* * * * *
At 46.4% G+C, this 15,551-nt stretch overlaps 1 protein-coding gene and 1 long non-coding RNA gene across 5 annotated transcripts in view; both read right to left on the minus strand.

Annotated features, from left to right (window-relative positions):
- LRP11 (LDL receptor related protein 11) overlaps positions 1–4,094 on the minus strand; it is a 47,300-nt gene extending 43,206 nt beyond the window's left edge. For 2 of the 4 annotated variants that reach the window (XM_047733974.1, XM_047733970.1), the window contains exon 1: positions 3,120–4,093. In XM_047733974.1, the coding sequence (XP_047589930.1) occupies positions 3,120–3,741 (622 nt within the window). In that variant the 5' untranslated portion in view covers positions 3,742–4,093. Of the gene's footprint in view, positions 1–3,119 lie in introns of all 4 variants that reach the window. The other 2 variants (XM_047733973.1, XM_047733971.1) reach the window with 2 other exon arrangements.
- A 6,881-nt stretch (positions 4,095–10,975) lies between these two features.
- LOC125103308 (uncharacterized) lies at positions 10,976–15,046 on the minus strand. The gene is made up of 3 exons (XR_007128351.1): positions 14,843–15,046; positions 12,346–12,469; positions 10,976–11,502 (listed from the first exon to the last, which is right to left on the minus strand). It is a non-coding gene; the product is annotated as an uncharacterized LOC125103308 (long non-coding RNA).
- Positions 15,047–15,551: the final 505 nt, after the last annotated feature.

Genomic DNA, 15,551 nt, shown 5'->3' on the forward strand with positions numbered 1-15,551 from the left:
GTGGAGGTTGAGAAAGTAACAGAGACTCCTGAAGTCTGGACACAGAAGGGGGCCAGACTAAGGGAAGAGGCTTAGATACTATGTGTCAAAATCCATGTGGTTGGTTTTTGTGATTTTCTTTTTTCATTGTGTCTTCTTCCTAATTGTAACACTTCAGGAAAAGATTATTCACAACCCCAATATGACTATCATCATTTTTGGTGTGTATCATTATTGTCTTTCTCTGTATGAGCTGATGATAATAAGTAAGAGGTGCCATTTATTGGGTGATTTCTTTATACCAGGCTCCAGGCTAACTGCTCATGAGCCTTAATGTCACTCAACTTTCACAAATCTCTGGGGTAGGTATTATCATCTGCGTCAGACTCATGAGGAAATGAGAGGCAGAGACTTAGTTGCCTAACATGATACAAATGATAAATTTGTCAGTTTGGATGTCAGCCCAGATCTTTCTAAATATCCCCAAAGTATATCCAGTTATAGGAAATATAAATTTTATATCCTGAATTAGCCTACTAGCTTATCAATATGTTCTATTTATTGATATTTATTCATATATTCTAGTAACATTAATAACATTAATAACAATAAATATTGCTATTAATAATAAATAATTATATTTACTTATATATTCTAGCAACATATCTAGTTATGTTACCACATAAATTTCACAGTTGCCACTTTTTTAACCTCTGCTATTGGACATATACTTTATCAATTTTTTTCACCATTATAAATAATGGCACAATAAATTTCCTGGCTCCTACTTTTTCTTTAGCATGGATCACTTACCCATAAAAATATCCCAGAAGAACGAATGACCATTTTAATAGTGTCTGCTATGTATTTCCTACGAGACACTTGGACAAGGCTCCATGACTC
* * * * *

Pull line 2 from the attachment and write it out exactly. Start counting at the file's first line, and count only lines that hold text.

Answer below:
Annotated features, from left to right (window-relative positions):